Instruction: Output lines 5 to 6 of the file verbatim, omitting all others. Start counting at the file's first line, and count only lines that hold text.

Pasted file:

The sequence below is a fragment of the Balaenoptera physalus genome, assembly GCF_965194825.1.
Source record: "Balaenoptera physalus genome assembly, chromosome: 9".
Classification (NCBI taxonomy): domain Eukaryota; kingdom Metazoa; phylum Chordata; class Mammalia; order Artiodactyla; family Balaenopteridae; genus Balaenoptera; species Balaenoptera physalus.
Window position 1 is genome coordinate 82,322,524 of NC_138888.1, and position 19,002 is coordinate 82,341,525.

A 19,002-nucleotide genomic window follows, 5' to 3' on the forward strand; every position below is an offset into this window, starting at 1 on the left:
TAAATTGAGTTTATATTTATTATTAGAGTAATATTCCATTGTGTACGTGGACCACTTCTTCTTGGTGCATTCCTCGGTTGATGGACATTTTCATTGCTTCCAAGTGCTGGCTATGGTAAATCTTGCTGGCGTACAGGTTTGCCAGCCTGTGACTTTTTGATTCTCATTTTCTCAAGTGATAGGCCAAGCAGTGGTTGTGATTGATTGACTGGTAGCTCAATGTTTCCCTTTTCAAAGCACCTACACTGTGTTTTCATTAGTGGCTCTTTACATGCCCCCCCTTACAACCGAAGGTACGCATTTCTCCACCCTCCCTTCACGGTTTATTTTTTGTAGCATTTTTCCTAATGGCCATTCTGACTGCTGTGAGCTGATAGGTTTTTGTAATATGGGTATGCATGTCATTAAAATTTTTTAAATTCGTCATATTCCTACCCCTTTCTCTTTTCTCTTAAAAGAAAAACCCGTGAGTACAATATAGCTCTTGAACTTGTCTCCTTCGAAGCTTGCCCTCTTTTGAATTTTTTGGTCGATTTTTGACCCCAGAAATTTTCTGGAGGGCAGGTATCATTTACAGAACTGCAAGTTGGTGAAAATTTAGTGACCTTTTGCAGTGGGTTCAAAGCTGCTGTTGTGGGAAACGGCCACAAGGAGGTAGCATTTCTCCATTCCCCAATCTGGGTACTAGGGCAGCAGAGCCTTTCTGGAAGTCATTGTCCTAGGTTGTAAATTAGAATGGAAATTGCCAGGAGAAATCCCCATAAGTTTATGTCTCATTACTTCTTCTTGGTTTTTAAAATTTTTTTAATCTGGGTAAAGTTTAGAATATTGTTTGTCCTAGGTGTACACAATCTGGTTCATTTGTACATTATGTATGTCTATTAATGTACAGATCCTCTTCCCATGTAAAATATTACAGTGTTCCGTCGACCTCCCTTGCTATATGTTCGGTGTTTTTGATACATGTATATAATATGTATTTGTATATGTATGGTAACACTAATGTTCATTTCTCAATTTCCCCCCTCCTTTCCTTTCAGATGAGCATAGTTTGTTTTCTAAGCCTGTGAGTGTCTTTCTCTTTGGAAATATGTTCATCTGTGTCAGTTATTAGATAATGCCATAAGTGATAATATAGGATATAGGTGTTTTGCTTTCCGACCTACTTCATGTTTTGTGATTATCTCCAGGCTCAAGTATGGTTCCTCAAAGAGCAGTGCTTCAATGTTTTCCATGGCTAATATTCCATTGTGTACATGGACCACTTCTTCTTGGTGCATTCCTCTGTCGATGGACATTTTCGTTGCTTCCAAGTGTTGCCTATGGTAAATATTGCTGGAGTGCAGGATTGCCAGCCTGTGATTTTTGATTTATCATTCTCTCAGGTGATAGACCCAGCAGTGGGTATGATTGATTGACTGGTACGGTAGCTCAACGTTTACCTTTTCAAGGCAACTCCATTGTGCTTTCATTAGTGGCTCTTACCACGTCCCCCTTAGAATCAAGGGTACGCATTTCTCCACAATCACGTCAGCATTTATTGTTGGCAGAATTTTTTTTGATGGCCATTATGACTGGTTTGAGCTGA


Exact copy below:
A 19,002-nucleotide genomic window follows, 5' to 3' on the forward strand; every position below is an offset into this window, starting at 1 on the left:
TAAATTGAGTTTATATTTATTATTAGAGTAATATTCCATTGTGTACGTGGACCACTTCTTCTTGGTGCATTCCTCGGTTGATGGACATTTTCATTGCTTCCAAGTGCTGGCTATGGTAAATCTTGCTGGCGTACAGGTTTGCCAGCCTGTGACTTTTTGATTCTCATTTTCTCAAGTGATAGGCCAAGCAGTGGTTGTGATTGATTGACTGGTAGCTCAATGTTTCCCTTTTCAAAGCACCTACACTGTGTTTTCATTAGTGGCTCTTTACATGCCCCCCCTTACAACCGAAGGTACGCATTTCTCCACCCTCCCTTCACGGTTTATTTTTTGTAGCATTTTTCCTAATGGCCATTCTGACTGCTGTGAGCTGATAGGTTTTTGTAATATGGGTATGCATGTCATTAAAATTTTTTAAATTCGTCATATTCCTACCCCTTTCTCTTTTCTCTTAAAAGAAAAACCCGTGAGTACAATATAGCTCTTGAACTTGTCTCCTTCGAAGCTTGCCCTCTTTTGAATTTTTTGGTCGATTTTTGACCCCAGAAATTTTCTGGAGGGCAGGTATCATTTACAGAACTGCAAGTTGGTGAAAATTTAGTGACCTTTTGCAGTGGGTTCAAAGCTGCTGTTGTGGGAAACGGCCACAAGGAGGTAGCATTTCTCCATTCCCCAATCTGGGTACTAGGGCAGCAGAGCCTTTCTGGAAGTCATTGTCCTAGGTTGTAAATTAGAATGGAAATTGCCAGGAGAAATCCCCATAAGTTTATGTCTCATTACTTCTTCTTGGTTTTTAAAATTTTTTTAATCTGGGTAAAGTTTAGAATATTGTTTGTCCTAGGTGTACACAATCTGGTTCATTTGTACATTATGTATGTCTATTAATGTACAGATCCTCTTCCCATGTAAAATATTACAGTGTTCCGTCGACCTCCCTTGCTATATGTTCGGTGTTTTTGATACATGTATATAATATGTATTTGTATATGTATGGTAACACTAATGTTCATTTCTCAATTTCCCCCCTCCTTTCCTTTCAGATGAGCATAGTTTGTTTTCTAAGCCTGTGAGTGTCTTTCTCTTTGGAAATATGTTCATCTGTGTCAGTTATTAGATAATGCCATAAGTGATAATATAGGATATAGGTGTTTTGCTTTCCGACCTACTTCATGTTTTGTGATTATCTCCAGGCTCAAGTATGGTTCCTCAAAGAGCAGTGCTTCAATGTTTTCCATGGCTAATATTCCATTGTGTACATGGACCACTTCTTCTTGGTGCATTCCTCTGTCGATGGACATTTTCGTTGCTTCCAAGTGTTGCCTATGGTAAATATTGCTGGAGTGCAGGATTGCCAGCCTGTGATTTTTGATTTATCATTCTCTCAGGTGATAGACCCAGCAGTGGGTATGATTGATTGACTGGTACGGTAGCTCAACGTTTACCTTTTCAAGGCAACTCCATTGTGCTTTCATTAGTGGCTCTTACCACGTCCCCCTTAGAATCAAGGGTACGCATTTCTCCACAATCACGTCAGCATTTATTGTTGGCAGAATTTTTTTTGATGGCCATTATGACTGGTTTGAGCTGA